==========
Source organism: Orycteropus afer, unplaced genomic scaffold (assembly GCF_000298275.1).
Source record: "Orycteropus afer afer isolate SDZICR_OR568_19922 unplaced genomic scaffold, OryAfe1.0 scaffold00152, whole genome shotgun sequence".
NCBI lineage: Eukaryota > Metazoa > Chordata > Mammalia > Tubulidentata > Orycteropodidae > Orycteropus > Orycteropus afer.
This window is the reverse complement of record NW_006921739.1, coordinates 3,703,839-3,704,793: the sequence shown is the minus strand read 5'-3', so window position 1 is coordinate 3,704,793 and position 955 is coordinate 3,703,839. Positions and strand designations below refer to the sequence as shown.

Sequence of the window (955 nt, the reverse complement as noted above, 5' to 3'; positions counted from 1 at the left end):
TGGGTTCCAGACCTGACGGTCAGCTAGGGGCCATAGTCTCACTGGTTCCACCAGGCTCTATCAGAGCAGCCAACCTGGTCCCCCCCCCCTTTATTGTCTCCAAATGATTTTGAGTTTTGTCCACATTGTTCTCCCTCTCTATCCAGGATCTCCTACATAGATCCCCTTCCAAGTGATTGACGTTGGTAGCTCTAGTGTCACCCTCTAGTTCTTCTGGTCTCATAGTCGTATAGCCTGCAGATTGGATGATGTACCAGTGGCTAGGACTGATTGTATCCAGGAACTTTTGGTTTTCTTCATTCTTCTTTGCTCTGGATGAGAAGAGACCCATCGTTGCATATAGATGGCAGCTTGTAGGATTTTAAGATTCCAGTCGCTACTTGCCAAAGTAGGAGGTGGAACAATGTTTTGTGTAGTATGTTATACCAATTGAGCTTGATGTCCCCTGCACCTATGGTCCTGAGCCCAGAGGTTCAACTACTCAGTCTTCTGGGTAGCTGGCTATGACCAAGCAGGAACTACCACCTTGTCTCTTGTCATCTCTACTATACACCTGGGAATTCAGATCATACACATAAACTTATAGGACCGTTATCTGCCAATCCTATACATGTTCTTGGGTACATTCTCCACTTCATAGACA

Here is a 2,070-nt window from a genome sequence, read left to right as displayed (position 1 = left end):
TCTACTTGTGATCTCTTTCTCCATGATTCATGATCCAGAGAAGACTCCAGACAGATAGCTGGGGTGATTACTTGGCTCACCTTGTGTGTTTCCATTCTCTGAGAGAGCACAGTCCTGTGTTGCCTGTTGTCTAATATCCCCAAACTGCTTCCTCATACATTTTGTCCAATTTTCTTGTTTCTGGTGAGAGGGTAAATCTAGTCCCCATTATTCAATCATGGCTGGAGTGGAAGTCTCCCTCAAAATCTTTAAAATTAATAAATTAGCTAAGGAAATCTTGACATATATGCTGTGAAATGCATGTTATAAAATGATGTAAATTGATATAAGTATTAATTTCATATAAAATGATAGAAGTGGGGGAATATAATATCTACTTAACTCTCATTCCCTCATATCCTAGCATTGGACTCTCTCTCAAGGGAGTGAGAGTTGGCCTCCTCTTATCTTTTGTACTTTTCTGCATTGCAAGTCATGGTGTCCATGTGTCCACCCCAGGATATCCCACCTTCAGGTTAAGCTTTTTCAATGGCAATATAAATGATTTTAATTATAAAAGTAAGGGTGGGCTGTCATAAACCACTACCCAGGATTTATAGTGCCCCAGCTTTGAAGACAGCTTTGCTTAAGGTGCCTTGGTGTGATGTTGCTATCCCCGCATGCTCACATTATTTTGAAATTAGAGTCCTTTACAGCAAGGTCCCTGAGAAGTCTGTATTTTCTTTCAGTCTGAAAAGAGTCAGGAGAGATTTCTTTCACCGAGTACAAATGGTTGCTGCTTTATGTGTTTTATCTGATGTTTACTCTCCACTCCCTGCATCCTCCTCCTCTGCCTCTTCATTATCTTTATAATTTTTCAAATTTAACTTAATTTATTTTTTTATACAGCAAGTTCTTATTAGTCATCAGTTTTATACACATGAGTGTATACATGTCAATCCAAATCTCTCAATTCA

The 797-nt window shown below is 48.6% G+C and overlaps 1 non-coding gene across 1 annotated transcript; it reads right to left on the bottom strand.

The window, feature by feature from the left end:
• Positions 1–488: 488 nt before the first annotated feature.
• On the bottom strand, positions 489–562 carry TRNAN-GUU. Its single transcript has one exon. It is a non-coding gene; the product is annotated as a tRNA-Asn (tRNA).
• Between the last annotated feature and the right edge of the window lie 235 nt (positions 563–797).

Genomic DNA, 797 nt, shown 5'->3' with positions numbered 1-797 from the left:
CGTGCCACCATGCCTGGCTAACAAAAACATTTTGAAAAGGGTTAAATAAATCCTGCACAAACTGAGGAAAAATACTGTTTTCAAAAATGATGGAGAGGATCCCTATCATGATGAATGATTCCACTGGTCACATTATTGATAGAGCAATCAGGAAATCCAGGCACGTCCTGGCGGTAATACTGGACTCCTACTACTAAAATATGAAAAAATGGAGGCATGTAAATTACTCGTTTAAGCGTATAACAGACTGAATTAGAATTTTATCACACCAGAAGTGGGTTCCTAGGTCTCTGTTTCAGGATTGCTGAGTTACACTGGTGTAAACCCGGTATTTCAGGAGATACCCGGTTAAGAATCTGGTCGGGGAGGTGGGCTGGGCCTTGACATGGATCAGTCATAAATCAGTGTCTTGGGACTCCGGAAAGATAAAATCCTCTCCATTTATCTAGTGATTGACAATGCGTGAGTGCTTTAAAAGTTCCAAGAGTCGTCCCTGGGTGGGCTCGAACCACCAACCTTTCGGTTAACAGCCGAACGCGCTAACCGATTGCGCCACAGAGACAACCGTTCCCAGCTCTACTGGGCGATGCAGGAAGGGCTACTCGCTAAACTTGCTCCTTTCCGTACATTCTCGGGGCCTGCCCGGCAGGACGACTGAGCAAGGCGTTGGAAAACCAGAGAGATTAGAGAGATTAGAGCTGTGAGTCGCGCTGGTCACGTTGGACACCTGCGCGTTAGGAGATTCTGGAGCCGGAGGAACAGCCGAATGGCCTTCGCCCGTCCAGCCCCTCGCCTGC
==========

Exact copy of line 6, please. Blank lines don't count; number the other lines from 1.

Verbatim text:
TGGGTTCCAGACCTGACGGTCAGCTAGGGGCCATAGTCTCACTGGTTCCACCAGGCTCTATCAGAGCAGCCAACCTGGTCCCCCCCCCCTTTATTGTCTCCAAATGATTTTGAGTTTTGTCCACATTGTTCTCCCTCTCTATCCAGGATCTCCTACATAGATCCCCTTCCAAGTGATTGACGTTGGTAGCTCTAGTGTCACCCTCTAGTTCTTCTGGTCTCATAGTCGTATAGCCTGCAGATTGGATGATGTACCAGTGGCTAGGACTGATTGTATCCAGGAACTTTTGGTTTTCTTCATTCTTCTTTGCTCTGGATGAGAAGAGACCCATCGTTGCATATAGATGGCAGCTTGTAGGATTTTAAGATTCCAGTCGCTACTTGCCAAAGTAGGAGGTGGAACAATGTTTTGTGTAGTATGTTATACCAATTGAGCTTGATGTCCCCTGCACCTATGGTCCTGAGCCCAGAGGTTCAACTACTCAGTCTTCTGGGTAGCTGGCTATGACCAAGCAGGAACTACCACCTTGTCTCTTGTCATCTCTACTATACACCTGGGAATTCAGATCATACACATAAACTTATAGGACCGTTATCTGCCAATCCTATACATGTTCTTGGGTACATTCTCCACTTCATAGACA